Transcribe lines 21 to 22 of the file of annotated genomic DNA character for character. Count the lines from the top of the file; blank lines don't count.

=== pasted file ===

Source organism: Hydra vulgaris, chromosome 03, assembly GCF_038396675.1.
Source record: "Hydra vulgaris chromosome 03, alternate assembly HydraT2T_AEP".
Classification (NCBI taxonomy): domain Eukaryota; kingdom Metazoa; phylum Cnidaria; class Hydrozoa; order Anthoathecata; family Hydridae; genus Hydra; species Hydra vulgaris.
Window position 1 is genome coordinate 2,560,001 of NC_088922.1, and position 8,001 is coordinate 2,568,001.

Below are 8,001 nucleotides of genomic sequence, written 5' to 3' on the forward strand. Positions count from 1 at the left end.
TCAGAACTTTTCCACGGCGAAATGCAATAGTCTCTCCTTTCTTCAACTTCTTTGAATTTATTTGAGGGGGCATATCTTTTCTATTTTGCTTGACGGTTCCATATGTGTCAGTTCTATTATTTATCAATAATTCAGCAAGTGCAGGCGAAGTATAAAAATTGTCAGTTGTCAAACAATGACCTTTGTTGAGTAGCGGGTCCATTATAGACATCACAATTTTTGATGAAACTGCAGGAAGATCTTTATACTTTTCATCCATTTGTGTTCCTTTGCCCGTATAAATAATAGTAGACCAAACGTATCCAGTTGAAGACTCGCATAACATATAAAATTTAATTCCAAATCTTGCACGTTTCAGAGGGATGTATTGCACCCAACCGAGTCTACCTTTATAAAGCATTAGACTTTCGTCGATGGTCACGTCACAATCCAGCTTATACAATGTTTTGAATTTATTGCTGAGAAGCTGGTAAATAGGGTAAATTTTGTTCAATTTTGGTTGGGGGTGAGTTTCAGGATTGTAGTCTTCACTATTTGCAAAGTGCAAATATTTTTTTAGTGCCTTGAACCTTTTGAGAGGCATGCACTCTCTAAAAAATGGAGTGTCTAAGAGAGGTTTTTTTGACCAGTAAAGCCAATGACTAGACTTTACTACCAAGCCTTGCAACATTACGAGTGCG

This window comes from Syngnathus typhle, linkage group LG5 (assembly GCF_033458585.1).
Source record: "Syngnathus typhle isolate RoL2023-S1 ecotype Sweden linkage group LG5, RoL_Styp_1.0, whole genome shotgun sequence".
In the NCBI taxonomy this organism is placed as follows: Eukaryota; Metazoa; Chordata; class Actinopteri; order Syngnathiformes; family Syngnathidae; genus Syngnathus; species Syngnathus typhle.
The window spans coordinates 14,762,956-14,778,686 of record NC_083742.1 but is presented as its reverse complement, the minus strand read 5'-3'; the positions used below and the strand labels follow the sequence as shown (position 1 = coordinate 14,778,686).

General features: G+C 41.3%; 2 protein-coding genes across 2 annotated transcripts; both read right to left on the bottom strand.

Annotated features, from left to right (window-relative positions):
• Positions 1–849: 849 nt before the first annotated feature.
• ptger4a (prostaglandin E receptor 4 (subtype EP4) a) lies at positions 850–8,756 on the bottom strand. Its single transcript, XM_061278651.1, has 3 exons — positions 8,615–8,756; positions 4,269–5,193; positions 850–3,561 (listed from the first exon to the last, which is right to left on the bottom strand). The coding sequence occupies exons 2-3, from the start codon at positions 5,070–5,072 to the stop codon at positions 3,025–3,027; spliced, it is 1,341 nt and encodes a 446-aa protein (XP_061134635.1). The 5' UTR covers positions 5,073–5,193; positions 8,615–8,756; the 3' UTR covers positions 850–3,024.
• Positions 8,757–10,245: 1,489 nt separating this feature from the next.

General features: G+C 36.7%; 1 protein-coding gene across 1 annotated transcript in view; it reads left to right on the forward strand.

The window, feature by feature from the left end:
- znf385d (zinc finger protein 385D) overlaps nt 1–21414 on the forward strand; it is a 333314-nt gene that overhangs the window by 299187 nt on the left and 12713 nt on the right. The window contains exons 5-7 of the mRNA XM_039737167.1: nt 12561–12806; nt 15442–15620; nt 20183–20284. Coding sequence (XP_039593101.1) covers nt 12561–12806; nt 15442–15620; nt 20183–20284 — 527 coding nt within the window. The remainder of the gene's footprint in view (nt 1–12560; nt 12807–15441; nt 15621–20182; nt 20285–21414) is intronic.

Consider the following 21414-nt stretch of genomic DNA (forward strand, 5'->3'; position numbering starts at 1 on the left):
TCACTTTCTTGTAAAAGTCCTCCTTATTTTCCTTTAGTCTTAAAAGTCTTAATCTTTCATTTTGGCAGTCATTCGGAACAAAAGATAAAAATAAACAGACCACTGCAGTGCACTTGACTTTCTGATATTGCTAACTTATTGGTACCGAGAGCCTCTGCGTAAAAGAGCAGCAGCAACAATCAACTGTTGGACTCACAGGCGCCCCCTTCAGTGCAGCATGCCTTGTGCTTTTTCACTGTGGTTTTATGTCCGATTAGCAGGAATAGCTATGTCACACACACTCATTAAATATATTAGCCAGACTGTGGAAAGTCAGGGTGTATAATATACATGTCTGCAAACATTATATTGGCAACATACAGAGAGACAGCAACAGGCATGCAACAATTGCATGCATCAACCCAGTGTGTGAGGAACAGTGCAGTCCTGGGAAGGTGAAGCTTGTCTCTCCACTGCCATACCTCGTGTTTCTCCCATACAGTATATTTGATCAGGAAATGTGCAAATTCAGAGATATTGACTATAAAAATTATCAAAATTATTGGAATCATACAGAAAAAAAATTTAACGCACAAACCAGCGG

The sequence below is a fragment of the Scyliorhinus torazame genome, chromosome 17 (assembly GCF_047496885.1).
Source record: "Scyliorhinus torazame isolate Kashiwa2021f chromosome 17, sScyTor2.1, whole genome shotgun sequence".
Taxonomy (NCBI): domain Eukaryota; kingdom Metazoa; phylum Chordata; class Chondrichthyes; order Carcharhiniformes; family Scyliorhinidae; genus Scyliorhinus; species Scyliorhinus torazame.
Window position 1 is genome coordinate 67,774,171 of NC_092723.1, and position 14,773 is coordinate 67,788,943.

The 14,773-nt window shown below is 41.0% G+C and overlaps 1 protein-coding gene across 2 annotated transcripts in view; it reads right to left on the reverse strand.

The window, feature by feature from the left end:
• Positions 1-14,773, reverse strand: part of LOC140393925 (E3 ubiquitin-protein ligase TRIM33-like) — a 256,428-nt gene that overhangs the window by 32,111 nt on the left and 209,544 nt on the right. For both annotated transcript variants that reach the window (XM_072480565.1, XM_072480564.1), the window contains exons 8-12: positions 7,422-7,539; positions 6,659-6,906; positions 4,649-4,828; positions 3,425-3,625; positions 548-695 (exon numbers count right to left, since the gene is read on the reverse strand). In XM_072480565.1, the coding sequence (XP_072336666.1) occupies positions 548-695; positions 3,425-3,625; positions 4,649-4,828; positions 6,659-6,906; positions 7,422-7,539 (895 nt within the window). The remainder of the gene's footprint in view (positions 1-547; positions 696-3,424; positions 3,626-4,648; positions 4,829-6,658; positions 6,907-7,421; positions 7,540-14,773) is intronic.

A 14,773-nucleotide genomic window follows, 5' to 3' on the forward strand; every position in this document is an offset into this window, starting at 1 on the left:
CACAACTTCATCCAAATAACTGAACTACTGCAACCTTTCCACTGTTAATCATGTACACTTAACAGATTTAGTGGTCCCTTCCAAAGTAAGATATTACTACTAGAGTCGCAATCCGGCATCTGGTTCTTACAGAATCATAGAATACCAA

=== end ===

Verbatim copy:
The sequence below is a fragment of the Scyliorhinus torazame genome, chromosome 17 (assembly GCF_047496885.1).
Source record: "Scyliorhinus torazame isolate Kashiwa2021f chromosome 17, sScyTor2.1, whole genome shotgun sequence".